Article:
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Court dismisses businessman’s complaint regarding his imprisonment at Corrections

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DISTRICT Court for the NMI Chief Judge Ramona V. Manglona has dismissed the complaint of businessman David Trung Quoc Phan regarding his incarceration at the Department of Corrections.

Phan is serving an eight-month prison term after being convicted of his involvement in an illegal labor recruitment scheme in 2017.

Phan sent a letter to the court, dated April 30, 2020, complaining about his placement in Corrections rather than in a federal prison in the U.S. mainland.

Phan also complained about the failure of Corrections to provide him access to privileges he believes he would be given in a federal facility.

In addition, Phan asked the court to allow him to travel to Guam to pay his last respects to his mother who recently passed away.

Judge Manglona said she construed Phan’s letter as a civil rights complaint challenging the conditions of his confinement.

In her order on Wednesday, the judge said Phan failed to state “a cognizable and non-frivolous claim” for a violation of a constitutional right.

“Prisoners do not have a due process right to be incarcerated in a particular facility,” Judge Manglona added.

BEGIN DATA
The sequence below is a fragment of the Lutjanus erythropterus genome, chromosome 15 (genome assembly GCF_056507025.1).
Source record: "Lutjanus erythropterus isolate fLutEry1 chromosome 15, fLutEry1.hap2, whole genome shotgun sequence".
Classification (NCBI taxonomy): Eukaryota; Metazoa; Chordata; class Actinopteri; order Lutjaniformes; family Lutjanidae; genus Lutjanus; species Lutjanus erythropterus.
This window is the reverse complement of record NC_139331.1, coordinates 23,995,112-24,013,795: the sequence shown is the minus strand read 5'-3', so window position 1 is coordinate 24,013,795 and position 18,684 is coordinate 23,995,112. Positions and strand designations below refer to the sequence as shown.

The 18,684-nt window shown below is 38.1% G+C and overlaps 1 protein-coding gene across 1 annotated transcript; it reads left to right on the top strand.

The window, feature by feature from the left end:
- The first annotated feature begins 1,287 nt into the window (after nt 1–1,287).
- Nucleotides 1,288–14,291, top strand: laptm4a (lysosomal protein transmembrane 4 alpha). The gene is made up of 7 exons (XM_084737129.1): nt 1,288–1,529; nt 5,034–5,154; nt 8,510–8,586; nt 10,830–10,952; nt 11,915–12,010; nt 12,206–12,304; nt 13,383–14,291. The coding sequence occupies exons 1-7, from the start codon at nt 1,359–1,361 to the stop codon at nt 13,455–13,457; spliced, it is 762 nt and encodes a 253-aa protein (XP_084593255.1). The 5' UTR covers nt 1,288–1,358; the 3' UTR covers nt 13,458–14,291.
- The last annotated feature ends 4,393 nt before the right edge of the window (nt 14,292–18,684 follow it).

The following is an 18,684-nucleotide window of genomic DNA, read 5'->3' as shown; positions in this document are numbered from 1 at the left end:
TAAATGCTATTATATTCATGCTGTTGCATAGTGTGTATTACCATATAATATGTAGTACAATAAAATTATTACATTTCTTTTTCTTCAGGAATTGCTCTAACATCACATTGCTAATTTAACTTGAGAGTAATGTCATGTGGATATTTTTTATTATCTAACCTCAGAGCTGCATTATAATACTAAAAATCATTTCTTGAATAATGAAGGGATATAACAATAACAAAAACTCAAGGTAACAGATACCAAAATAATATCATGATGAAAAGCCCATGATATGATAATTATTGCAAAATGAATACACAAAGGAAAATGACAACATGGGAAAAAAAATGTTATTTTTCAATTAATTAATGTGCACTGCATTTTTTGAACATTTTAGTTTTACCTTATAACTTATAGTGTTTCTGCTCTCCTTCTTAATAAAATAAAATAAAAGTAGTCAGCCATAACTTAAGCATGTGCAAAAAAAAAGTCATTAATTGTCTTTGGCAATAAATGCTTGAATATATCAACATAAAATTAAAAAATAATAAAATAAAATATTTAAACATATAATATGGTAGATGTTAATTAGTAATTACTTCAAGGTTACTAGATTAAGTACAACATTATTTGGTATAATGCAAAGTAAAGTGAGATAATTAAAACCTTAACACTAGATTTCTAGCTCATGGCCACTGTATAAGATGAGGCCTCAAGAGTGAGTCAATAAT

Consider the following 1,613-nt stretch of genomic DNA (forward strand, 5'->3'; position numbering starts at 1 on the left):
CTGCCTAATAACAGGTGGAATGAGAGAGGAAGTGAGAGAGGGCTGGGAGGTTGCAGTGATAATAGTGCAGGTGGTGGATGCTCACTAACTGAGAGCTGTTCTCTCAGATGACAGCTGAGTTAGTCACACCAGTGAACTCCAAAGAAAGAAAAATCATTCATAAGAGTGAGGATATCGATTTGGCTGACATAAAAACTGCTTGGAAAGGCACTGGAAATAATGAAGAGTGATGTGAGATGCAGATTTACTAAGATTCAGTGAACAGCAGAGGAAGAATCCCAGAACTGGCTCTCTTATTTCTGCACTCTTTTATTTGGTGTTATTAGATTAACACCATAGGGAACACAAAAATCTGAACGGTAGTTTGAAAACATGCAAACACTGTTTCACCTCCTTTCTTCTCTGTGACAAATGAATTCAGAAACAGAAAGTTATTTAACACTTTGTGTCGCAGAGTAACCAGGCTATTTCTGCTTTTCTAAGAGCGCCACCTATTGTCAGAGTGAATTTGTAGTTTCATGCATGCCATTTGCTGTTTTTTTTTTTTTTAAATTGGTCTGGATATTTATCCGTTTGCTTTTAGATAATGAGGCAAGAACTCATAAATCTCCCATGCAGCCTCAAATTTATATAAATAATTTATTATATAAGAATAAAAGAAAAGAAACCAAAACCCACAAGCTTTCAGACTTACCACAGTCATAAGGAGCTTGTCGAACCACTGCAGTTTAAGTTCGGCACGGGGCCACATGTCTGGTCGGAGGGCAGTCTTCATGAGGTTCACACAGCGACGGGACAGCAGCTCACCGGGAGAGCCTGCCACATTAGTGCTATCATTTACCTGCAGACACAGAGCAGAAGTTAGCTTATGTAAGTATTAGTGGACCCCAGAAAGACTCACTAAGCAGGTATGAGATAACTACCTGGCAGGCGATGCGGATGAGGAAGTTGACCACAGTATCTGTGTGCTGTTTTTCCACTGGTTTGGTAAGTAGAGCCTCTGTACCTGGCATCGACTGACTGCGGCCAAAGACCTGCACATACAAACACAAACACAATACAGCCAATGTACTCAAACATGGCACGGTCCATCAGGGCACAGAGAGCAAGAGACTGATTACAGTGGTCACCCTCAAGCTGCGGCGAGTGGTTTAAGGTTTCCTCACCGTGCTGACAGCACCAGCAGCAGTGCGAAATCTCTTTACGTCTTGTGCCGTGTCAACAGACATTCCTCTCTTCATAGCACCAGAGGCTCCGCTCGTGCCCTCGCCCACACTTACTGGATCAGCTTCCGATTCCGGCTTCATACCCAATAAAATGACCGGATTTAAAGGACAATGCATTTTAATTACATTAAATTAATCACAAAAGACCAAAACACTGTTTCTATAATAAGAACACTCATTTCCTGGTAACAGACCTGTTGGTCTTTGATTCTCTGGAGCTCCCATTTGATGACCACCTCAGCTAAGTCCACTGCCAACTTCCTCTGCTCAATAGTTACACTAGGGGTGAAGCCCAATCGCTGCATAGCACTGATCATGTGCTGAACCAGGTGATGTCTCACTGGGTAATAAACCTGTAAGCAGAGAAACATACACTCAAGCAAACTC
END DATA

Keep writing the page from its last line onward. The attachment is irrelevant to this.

As for Phan’s request for compassionate leave to attend a memorial service for his mother, the judge said his letter did not indicate whether his family has scheduled a memorial service.

Moreover, Phan has not made any complaint that the Bureau of Prisons or Corrections wrongly denied his request for temporary leave.

According to the judge, prisoners have “no constitutional or statutory right to attend a family member’s funeral.”

As for good behavior privileges, the judge said credits towards the service of a sentence for satisfactory behavior are only available to prisoners serving a term of imprisonment for more than one year.

“Because Phan was sentenced to eight months imprisonment, he is not eligible for any credit towards his sentence that would allow for his early release,” Judge Manglona said.

The Bureau of Prisons is also well within its authority to designate Corrections as Phan’s place of incarceration, the judge said, adding that “this designation is beyond the jurisdiction of this court.”

Although Phan believes that the conditions of incarceration would be preferable at a federal prison in the mainland U.S., the judge said he does not have a constitutional right to rehabilitation or educational programs.

In Oct. 2017, a federal jury found Phan guilty of two counts of mail fraud, three counts of fraud in foreign labor contracting, and one count of fraud and misuse of visas and permits.

In March 2018, Phan was sentenced to eight months in prison. He then appealed his conviction and sentence to the U.S. Court of Appeals for the Ninth Circuit, asking it to reverse his conviction. He said evidence was insufficient to show fraudulent intent.

But in June 2019, the Ninth Circuit affirmed his conviction, saying the evidence supported a permissible inference of fraudulent intent.

Phan’s co-defendant Muksedur Rahman was also convicted and sentenced to 48 months in prison. Another defendant, Rafiqul Islam, was convicted and sentenced to 18 months in prison.

 

 

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